How to safely delete a socket file descriptor used with epoll in a multithreaded program?

I am trying to solve the epoll race condition problem where an epoll event loop is running and I want it to stop watching a socket file descriptor (FD), but I can’t really know after calling epoll_ctl(..., EPOLL_CTL_DEL, ...) if the epoll instance actually deleted it, or if it’s handling an event associated with the FD, or if it’s just waking up the thread from epoll_wait().

I have googled a little bit, and found a peculiar kernel patch adding a EPOLL_CTL_DISABLE operation (here). Sadly, it requires EPOLLONESHOT, which I don’t think is very efficient, since rearming isn’t a trivial operation (it requires a search in the epoll’s red-black tree).

Thus I was wondering about my own solution. I can obviously just stop the event loop’s thread and eventually recreate it later after I’m done dealing with my socket file descriptor, and I can know when the thread is gone by simply doing pthread_join(), but let’s not be naive, pthread_join() will make the kernel release the thread’s resources and then pthread_create() will allocate the same resources again, which is not ideal as in the EPOLLONESHOT case and will surely take some performance penalty.

Now I’m wondering about something else. If I could somehow manually dispatch an event on the socket that epoll_wait() will wake up to, I can just deploy any blocking synchronization method after it wakes up to be sure that it doesn’t go on further. This way, it will go to the next epoll_wait() iteration, where it will realise the socket got removed and no race conditions will happen. To illustrate, something like the following (can really use anything instead of barriers):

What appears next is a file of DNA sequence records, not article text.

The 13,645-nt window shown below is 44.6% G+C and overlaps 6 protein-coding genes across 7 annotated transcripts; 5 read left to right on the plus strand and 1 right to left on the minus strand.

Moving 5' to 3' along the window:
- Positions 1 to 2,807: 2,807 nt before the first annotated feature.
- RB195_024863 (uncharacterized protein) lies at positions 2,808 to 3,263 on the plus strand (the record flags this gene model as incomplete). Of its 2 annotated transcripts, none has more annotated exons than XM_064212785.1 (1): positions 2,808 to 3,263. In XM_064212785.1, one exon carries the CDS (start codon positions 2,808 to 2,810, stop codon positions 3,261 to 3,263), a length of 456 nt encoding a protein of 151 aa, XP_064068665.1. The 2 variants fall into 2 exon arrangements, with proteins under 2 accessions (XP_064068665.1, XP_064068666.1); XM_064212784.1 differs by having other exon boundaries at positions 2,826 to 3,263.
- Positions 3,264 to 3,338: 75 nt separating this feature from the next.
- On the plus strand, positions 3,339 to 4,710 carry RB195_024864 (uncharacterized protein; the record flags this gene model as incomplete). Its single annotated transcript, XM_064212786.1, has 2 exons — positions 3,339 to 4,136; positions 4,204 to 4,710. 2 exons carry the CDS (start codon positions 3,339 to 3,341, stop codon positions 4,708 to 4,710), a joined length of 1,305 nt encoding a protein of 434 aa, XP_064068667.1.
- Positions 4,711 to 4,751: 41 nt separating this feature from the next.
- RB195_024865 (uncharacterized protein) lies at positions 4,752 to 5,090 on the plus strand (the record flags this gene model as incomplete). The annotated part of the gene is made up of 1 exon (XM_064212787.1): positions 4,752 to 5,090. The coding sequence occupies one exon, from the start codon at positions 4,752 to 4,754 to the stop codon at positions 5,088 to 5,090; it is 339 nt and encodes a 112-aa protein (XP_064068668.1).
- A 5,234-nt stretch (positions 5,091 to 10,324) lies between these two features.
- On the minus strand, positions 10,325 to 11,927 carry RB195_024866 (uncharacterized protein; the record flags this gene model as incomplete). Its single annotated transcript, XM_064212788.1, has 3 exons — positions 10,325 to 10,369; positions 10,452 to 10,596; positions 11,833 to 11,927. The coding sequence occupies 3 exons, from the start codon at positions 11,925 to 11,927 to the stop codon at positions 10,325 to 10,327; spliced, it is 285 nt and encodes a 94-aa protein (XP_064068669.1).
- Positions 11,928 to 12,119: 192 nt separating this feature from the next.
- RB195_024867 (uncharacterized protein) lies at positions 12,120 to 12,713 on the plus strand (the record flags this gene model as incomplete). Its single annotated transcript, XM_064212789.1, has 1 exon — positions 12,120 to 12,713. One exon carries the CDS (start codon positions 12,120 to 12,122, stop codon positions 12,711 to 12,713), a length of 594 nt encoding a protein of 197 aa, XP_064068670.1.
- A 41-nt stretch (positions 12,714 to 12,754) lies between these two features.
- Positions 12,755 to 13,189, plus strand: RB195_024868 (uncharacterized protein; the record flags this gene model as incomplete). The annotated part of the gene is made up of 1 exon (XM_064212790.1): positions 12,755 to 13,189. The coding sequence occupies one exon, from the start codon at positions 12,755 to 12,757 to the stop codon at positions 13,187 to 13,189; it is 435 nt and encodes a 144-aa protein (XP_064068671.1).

/* Obviously, never call the function from
within the event loop, or a deadlock will emerge */
void safe_socket_delete(int sfd) {
  atomic_store(&epoll->should_wait, 1);
  /* This is the function I'm looking for.
  I need to use it to be sure that the event
  loop will go through the should_wait if */
  dispatch_event(sfd, some_event);
  pthread_barrier_wait(&epoll->barrier);
  // we do whatever we want with the socket now
  pthread_barrier_wait(&epoll->barrier);
}

void event_loop() {
  while(1) {
    int events = epoll_wait(epoll->fd, ...);
    if(atomic_load(&epoll->should_wait) == 1) {
      pthread_barrier_wait(&epoll->barrier);
      pthread_barrier_wait(&epoll->barrier);
      continue;
    }
    // handle the events
  }
}

Is there any function like so? If not, how can I deal with the problem efficiently?

Maybe I can approach this differently. Instead of dispatching an event on an existing socket to wake up epoll_wait(), maybe I can create a new event FD using eventfd(), then make it be readable or writeable, add it to the epoll when needed, and tada. Remove it after the fact. I will think a little bit more and maybe try this idea. Of course it comes with 2 tree searches, but better 2 searches when needed than searches when not needed (always need to rearm with EPOLLONESHOT).

Huge optimisation would be to always have one such event file descriptor with an EPOLLET so that I can simulate events on it and get epoll_wait() to wake up. Pros: no tree searches, cons: one more file descriptor per an epoll instance.

Answer

There are several ways to dispatch an event. Since you are using Linux, why don’t you use an eventfd https://man7.org/linux/man-pages/man2/eventfd.2.html. Create the eventfd and register it with epoll. When you write to it you will wake up epoll and you can process it like any other file descriptor you need to process.